Pilgrim Notes

Reflections along the way.

Month: June 2008 (page 1 of 2)

Why Do I Like Welsh Poetry?

I can’t even read Welsh, so I end up reading poetry written in Welsh and translated into English. (Hopefully, I will eventually read it in Welsh.) So why does it strike me and move me so deeply? As I meander back through Bobi Jones Selected Poems (translated by Joseph P. Clancy), I ask myself, “Why?”

My family has Welsh roots and a second cousin has actually met with distant relatives who still live in Wales. But in al truth, I am an American. I don’t know any other reality. Despite my Celtic dreams, I am an American through and through. This is the only world I’ve ever known.

As an American, I read poems originally written in Welsh about Welsh places and Welsh people and Welsh struggles. I these poems through the eyes of a translator (a great Welsh translator and poet in his own right). In spite of the disconnect, these poems move me. They vibrate through the inner recesses of my soul.

As I think about their struggle to preserve a language, a memory, a particular history and a particular people, I connect with their rugged persistence in the face of (seemingly) unstoppable winds of change. They won’t let go. When the fight to keep speaking and writing in Welsh borders on futility, they keep holding on.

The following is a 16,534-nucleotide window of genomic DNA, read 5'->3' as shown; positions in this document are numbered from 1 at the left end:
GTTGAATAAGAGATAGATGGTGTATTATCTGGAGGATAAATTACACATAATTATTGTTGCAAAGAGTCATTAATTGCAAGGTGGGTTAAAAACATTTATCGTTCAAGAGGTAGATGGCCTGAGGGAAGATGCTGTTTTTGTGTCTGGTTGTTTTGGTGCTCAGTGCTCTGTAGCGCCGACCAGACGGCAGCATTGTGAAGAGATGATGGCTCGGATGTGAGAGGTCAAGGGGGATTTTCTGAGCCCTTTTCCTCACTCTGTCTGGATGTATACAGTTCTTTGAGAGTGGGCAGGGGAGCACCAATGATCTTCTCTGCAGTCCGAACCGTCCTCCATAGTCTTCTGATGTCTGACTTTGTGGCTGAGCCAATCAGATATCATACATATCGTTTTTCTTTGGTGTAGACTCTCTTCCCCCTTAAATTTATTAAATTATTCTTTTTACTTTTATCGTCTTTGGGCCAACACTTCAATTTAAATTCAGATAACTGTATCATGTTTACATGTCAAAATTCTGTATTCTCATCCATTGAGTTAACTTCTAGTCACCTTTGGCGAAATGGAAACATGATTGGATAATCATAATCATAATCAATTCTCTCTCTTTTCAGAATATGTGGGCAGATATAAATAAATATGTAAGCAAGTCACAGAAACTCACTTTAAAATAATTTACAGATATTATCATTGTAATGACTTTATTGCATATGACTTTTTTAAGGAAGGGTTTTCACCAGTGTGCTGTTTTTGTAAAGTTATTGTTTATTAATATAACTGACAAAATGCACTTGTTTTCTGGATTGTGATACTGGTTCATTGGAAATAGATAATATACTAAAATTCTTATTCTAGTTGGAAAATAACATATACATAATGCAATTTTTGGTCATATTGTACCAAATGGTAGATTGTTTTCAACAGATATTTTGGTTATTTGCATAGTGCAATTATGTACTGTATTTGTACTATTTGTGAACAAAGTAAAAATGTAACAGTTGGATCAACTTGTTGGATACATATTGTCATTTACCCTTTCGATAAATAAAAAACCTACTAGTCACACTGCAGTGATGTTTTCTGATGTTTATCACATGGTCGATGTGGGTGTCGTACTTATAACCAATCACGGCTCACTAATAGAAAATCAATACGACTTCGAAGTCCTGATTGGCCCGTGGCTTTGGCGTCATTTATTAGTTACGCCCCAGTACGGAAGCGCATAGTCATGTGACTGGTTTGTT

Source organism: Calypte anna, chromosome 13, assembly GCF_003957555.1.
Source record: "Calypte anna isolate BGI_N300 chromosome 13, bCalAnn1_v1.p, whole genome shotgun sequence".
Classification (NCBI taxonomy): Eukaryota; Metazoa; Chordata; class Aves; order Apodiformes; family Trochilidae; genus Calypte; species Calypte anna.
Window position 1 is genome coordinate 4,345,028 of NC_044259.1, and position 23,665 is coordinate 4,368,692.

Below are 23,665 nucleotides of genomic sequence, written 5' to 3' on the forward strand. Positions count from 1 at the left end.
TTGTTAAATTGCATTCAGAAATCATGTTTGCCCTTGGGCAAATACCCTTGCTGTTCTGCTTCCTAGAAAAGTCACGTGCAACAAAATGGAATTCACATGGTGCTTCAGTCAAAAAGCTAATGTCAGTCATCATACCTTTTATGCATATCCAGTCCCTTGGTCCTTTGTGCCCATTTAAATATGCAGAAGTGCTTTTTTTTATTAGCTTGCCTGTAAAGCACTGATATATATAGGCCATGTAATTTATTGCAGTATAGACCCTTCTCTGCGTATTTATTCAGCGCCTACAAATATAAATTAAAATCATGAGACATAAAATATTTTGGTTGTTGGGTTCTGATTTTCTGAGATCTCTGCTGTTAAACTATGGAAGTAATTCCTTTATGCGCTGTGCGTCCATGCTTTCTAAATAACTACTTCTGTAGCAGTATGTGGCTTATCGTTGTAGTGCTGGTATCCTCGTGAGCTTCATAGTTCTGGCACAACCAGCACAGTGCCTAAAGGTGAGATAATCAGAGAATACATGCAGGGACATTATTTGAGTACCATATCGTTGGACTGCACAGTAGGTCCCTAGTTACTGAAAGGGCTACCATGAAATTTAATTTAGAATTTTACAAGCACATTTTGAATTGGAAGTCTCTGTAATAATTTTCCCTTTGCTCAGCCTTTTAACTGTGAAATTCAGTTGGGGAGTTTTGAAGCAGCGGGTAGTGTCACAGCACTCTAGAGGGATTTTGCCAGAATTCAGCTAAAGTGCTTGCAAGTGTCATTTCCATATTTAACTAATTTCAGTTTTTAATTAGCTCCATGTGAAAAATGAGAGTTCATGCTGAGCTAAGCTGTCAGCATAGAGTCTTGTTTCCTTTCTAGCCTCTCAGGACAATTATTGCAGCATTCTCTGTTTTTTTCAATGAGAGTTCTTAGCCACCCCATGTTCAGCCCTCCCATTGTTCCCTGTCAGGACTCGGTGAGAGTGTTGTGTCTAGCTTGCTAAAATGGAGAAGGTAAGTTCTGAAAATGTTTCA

I don’t know what it’s like to fear losing a language. I don’t know what it’s like to fight to preserve a nation. But I do know the dark seas of hopeless chaos that sometimes tower when God seems to hide the grace of His presence. In smothering black nights of hopelessness, something deeper than my intellect continued to hold out for hope.

Something deeper than sheer willpower seemed to persistently grip the glimmers of fading rays when all effort seemed futile. Something deeper than me kept holding on. The very one who seems to elude me, who seems to hide from me, who seems to have abandoned me, continues to hold me, to draw me, to sustain me.

Even though dark waters have pounded my soul and the undercurrent of chaos has pulled me down to an airless pit, the Spirit never stopped hovering, blowing, creating and recreating me.

And I think this is why I love the Welsh poets.

Somehow in their relentless struggle to hold onto hope, I’ve come to find a home among fellow travelers who’ve tasted the sweet light of grace in the midst of the night.